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The German airline has cancelled around 750 domestic and European flights scheduled to take place on Wednesday, with long haul services expected to be affected on Thursday as staff called for a second strike.Just over half of the carrier’s scheduled 1,400 domestic and European flights taking off or landing in Frankfurt or Munich were cancelled, affecting around 80,000 passengers, a Lufthansa spokesman said.Flights between the German airports and Gothenburg, Stockholm, Copenhagen, Oslo and Helsinki are among those affected by the first walkout.The German pilots’ union Cockpit has called on its members to stop work between 11.01pm on Tuesday and 10.59pm on Wednesday in a long-running dispute over early retirement provisions.»Despite the strike, the Lufthansa group will be able to operate most of its around 3,000 daily services and offer most passengers alternatives on other flights,» Lufthansa said.

«Overall, the airlines of the Lufthansa group will be able to operate around two thirds of its timetabled flights.»Cockpit staged a long series of walkouts last year over management plans to change the pilots’ transitional pension arrangements.Currently, pilots can retire at 55 and receive up to 60 percent of their pay until they reach the statutory retirement age of 65. Lufthansa wants to scrap the arrangement.Earlier this month, both SAS and Norwegian pilots went on strike in Scandinavia to protest their wages and conditions.Norwegian — Europe’s third-largest budget airline — struck a deal with pilots last week after an eleven day walkout affecting around 200,000 passengers.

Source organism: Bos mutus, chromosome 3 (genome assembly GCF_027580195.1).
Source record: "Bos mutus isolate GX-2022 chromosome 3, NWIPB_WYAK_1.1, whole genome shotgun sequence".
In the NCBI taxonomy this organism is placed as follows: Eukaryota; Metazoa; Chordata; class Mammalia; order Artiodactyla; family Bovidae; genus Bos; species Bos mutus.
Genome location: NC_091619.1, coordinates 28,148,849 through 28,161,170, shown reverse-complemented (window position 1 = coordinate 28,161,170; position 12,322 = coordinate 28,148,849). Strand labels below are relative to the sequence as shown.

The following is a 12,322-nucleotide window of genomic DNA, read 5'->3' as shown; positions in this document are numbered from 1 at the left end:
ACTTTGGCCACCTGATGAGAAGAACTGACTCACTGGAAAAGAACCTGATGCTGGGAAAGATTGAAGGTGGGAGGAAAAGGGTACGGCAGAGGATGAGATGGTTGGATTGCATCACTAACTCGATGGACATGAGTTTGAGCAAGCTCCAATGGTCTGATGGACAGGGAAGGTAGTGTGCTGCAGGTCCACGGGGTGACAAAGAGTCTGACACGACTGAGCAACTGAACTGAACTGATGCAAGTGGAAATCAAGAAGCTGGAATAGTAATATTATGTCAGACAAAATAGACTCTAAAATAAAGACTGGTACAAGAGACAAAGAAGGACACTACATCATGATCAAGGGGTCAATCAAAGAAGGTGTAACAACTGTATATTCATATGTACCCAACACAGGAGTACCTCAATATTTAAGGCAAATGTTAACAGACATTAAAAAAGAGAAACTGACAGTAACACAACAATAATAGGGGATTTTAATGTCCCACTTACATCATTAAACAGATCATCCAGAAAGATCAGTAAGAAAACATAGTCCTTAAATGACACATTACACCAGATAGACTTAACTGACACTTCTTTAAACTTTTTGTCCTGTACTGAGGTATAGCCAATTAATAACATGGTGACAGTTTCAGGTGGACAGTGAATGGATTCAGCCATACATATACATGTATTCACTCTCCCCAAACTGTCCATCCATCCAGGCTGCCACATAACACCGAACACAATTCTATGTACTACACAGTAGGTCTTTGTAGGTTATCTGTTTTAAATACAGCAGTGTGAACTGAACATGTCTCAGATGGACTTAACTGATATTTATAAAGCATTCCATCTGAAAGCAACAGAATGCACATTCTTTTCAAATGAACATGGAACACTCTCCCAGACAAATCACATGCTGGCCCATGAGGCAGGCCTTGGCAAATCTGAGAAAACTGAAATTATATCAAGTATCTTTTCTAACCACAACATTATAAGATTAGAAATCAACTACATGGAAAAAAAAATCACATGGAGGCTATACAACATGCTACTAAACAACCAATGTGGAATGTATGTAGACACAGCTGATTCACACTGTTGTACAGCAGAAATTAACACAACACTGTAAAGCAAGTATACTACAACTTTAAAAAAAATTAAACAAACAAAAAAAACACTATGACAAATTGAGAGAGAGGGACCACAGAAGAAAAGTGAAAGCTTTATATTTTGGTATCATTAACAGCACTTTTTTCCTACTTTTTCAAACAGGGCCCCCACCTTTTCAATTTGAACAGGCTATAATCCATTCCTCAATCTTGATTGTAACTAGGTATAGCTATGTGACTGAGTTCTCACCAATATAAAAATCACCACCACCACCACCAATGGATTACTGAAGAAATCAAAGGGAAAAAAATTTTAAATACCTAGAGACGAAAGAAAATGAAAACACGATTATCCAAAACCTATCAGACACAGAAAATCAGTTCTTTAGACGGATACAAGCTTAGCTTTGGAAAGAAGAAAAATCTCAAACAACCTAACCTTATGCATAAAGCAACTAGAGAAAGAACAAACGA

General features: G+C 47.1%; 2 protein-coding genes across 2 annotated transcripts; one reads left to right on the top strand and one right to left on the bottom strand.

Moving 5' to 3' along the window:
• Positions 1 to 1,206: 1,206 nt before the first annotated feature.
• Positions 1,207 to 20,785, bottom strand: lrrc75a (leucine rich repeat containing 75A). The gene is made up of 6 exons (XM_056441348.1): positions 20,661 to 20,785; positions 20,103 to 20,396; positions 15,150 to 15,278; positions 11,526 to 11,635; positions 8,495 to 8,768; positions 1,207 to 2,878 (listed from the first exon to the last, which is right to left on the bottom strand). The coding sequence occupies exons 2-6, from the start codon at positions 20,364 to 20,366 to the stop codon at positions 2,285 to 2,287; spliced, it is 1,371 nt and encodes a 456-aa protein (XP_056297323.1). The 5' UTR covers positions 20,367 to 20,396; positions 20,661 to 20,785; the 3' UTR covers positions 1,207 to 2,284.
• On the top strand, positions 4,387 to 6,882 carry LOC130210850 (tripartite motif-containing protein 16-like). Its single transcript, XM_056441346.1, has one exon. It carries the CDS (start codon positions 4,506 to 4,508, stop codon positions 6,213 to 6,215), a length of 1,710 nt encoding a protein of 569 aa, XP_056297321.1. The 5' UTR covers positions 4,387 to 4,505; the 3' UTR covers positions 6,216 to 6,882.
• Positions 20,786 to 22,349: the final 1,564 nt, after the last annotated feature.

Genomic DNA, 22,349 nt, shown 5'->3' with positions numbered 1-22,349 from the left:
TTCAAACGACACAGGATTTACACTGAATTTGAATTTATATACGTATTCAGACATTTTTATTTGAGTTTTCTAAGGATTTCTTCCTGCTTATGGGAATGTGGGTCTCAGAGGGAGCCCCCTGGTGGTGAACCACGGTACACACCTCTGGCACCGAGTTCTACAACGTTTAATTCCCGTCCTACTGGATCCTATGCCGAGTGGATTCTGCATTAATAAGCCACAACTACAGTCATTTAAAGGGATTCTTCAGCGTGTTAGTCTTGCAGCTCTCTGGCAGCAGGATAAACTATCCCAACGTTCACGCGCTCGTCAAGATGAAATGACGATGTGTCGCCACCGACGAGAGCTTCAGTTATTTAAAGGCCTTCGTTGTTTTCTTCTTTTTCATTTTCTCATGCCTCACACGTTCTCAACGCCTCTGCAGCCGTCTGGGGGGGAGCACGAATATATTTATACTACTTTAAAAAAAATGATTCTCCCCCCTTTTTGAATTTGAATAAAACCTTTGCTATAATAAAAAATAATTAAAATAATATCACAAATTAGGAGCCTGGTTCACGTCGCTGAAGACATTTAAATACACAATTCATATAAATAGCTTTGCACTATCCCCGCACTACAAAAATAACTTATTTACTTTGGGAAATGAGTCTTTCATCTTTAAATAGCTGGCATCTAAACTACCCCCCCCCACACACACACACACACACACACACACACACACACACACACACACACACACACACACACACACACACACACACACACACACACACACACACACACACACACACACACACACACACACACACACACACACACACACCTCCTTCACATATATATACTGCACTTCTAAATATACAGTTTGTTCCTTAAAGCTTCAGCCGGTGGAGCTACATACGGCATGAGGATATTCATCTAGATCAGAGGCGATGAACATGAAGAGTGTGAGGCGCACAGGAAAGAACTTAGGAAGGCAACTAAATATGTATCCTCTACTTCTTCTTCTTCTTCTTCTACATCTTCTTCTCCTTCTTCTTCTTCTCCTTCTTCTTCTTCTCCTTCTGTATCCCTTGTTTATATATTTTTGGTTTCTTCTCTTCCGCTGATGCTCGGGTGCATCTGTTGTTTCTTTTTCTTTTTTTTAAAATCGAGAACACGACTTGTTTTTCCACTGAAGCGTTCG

The tradition of young Swedes flocking to Norway to find work appears to be coming to an end, with an estimated 60 percent decrease in recent years suggesting the slowing of the oil boom has stemmed mass movement west from Sweden in search of employment.When the Norwegian economy was at its peak it was common for young Swedes to travel across the border to work in areas like the service industry and retail, attracted by the higher salaries on offer compared to back home and a favourable exchange rate.But these days there is less Swedish being spoken on the streets of Oslo. The difference in salaries between the two countries is no longer so great, and that combined with it being easier to find jobs in Sweden is thought to be the explanation for the shift.